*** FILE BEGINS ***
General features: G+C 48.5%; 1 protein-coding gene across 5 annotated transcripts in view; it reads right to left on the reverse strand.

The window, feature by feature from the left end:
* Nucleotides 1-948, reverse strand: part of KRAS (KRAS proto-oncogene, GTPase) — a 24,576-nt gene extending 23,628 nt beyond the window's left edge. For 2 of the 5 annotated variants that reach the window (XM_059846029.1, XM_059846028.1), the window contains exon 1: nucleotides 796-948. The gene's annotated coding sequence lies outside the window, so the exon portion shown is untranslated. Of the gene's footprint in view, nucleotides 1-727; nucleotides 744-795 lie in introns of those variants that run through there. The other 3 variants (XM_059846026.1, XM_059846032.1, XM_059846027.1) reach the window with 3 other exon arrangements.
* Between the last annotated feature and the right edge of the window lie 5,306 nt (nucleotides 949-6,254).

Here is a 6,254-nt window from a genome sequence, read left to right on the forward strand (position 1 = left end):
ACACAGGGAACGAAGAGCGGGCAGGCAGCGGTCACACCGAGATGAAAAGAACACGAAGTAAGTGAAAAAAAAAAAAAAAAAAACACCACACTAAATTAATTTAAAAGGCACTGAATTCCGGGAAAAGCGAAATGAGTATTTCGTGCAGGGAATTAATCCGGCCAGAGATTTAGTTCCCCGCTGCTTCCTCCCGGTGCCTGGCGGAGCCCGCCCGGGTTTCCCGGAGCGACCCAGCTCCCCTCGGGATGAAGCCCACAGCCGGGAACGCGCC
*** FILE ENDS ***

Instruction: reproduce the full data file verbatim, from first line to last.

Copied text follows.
General features: G+C 48.5%; 1 protein-coding gene across 5 annotated transcripts in view; it reads right to left on the reverse strand.

The window, feature by feature from the left end:
* Nucleotides 1-948, reverse strand: part of KRAS (KRAS proto-oncogene, GTPase) — a 24,576-nt gene extending 23,628 nt beyond the window's left edge. For 2 of the 5 annotated variants that reach the window (XM_059846029.1, XM_059846028.1), the window contains exon 1: nucleotides 796-948. The gene's annotated coding sequence lies outside the window, so the exon portion shown is untranslated. Of the gene's footprint in view, nucleotides 1-727; nucleotides 744-795 lie in introns of those variants that run through there. The other 3 variants (XM_059846026.1, XM_059846032.1, XM_059846027.1) reach the window with 3 other exon arrangements.
* Between the last annotated feature and the right edge of the window lie 5,306 nt (nucleotides 949-6,254).

Here is a 6,254-nt window from a genome sequence, read left to right on the forward strand (position 1 = left end):
ACACAGGGAACGAAGAGCGGGCAGGCAGCGGTCACACCGAGATGAAAAGAACACGAAGTAAGTGAAAAAAAAAAAAAAAAAAACACCACACTAAATTAATTTAAAAGGCACTGAATTCCGGGAAAAGCGAAATGAGTATTTCGTGCAGGGAATTAATCCGGCCAGAGATTTAGTTCCCCGCTGCTTCCTCCCGGTGCCTGGCGGAGCCCGCCCGGGTTTCCCGGAGCGACCCAGCTCCCCTCGGGATGAAGCCCACAGCCGGGAACGCGCC